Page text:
Companies that are successful at retaining
their customers constantly ask themselves
(and their customers) four questions:
   1. What are we doing right?
   2. How can we do that even better?
   3. What have we done wrong?
   4. What should we do in the future?
Stew Leonard’s Video
 Relationship Marketing
Involves developing and maintaining long-
term relationships with customers so that they
will keep coming back to make repeat
purchases.
Small companies have an advantage over
their larger rivals at relationship marketing.
Requires a company to make customer
service an all-encompassing part of its
culture.
Customers are part of all major issues the
company faces.
         The Relationship
Think “Lifetime Value” (LTV).
Think “80/20 Rule.”
Relationship Strategies
 Outrageous customer service
 Selling-up and cross-selling
 Referrals
 Loyalty programs
 Joint ventures
 Customized products
 Test marketing
 Online and offline communities
       Hog.com
How to Become an Effective
Relationship Marketer
                                                                                   Enhance your products and
                           Identify your best customers,
                                                                                  services by giving customers
                               never passing up the
                                                                                information about them and how
                          opportunity to get their names.
                                                                                           to use them.



                                                                                                   See customer complaints
         Collect information on these                                                                for what they are – a
           customers, linking their                                                                   chance to improve
        identities to their transactions.                                                              your service and
                                                                                                      quality. Encourage
                                                              Successful                             complaints and then
                                                              Relationship                                 fix them!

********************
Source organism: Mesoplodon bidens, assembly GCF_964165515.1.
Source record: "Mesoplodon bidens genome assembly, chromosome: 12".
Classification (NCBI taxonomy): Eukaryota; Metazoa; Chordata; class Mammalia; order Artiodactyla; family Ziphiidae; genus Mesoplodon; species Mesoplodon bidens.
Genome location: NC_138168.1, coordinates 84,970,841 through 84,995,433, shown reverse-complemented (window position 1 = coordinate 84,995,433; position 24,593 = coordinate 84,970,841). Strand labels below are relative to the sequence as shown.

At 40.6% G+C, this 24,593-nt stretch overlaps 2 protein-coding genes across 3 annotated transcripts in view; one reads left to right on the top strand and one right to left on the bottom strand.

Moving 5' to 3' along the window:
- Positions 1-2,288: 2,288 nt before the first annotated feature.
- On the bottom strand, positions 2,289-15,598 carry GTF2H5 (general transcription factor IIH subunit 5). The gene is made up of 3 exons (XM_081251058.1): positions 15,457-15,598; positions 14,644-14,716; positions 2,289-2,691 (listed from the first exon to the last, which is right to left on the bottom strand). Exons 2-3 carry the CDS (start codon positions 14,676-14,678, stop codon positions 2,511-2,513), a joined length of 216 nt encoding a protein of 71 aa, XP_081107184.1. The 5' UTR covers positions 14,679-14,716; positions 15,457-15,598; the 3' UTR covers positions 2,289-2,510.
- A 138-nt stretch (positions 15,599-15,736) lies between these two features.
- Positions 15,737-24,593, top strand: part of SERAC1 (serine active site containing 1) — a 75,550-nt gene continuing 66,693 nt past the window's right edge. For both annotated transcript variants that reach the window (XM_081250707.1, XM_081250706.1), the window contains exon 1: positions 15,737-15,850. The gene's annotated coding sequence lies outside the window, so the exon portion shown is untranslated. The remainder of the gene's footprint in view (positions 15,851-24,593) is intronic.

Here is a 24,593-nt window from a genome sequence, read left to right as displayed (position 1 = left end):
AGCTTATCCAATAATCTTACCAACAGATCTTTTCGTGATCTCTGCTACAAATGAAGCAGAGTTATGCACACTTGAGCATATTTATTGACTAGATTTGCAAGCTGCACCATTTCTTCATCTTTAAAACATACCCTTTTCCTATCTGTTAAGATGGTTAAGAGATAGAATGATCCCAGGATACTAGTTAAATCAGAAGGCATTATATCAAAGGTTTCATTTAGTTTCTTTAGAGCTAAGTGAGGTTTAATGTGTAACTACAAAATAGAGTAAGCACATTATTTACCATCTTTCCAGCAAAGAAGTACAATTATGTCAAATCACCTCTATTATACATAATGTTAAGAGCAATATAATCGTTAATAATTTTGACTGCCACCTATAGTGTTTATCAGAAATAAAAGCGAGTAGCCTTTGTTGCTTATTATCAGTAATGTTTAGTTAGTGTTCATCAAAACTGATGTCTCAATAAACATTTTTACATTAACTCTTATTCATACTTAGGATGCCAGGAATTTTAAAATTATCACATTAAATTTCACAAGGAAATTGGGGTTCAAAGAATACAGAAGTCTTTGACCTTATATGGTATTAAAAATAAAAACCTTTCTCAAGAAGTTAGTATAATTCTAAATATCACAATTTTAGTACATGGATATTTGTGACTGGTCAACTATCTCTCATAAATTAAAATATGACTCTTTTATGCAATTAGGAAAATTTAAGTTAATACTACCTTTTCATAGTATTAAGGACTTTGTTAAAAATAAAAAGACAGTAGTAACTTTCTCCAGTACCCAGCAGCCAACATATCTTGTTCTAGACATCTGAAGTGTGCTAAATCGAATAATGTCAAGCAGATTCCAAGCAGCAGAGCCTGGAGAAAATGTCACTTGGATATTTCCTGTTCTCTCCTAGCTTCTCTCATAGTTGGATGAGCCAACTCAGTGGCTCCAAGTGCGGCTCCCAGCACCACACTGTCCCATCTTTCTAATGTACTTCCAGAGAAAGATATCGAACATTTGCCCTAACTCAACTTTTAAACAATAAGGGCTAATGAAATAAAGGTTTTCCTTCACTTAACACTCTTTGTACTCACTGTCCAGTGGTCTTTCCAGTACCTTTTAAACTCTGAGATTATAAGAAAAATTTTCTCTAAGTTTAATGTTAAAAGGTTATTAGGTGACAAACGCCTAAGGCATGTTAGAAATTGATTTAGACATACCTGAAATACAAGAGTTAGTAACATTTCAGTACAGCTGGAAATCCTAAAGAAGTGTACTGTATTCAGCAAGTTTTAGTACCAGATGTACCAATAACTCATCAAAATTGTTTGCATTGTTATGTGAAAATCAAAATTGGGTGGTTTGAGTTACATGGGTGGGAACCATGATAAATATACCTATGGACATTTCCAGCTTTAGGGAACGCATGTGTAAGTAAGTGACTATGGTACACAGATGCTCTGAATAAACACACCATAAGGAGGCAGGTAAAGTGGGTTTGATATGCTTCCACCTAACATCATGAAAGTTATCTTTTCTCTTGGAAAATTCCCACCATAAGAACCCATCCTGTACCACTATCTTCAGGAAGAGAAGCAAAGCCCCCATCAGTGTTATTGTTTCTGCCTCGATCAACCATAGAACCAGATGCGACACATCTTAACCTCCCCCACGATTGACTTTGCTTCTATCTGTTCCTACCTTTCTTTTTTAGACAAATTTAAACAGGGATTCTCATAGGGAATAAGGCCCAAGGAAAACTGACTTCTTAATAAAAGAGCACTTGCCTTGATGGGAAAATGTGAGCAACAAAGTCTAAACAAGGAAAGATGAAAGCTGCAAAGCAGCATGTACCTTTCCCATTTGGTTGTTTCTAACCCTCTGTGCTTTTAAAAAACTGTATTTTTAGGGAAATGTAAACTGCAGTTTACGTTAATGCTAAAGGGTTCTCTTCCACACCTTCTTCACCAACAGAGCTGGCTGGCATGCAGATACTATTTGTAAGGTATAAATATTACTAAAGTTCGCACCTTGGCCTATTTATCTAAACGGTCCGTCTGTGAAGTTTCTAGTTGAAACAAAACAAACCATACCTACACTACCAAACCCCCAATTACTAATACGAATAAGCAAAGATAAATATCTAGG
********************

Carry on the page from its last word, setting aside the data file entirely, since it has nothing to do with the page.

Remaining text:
Marketing

         Calculate the long-term value                                                         Make sure your company’s
          of customers so you know                                                            product and service quality
         which ones are most desirable                                                        will astonish your customers.
            (and most profitable).

                                                         Know what your customers’
                                                        buying cycle is and time your
Source: Adapted from Susan Greco, “The Road to One-
                                                        marketing efforts to coincide
to-One Marketing,” Inc., October 1995, pp. 56-66.     with it – “just-in-time marketing.”
Example Relationship Objectives



           Ambassadors       10U/Week +10 Referrals/Wk

             Clients
         (Reg Purchases)         50U/Week
             Customers
          (First Purchase)          25U/Week
             Prospects
           (In Database)              10,000
           Target Market
            (Suspects)
                                       1,000,000
     Decide Your Business Emphasis
                 Pick Any Three Squares
                Similar to   Unique from    Absolute
               Competition   Competition   Best Overall

   Product/
   Service


 Customer
  Service


Relationship
Contrasting Marketing Models

Image Based
 Awareness/Image     Shopping & A Sale        Undefined
   Promotion                                  Market share



Database/Response/Relationship Based
   Direct    Response                    Private
 Response    • Sale                      Target Market
             • Inquiry     Database
 Promotion                               • Lifetime Value
             • Subscribe                 • Custom Programs
Customer Information Collected
      for the Database
Sources of Information        Types of Information
 Inquiries, newsletter         Name
 subscribers, and requests     Address
 for samples/freebies from     Telephone/fax
 ads and website               Email address
 Online and offline surveys    Credit card
 Warranty cards                Purchase history
 Coupon redemptions            Source of sale, contact,
 Rebate applicants              initial awareness
 Sweepstakes entrants          Income
                               Occupation
                               Product ownership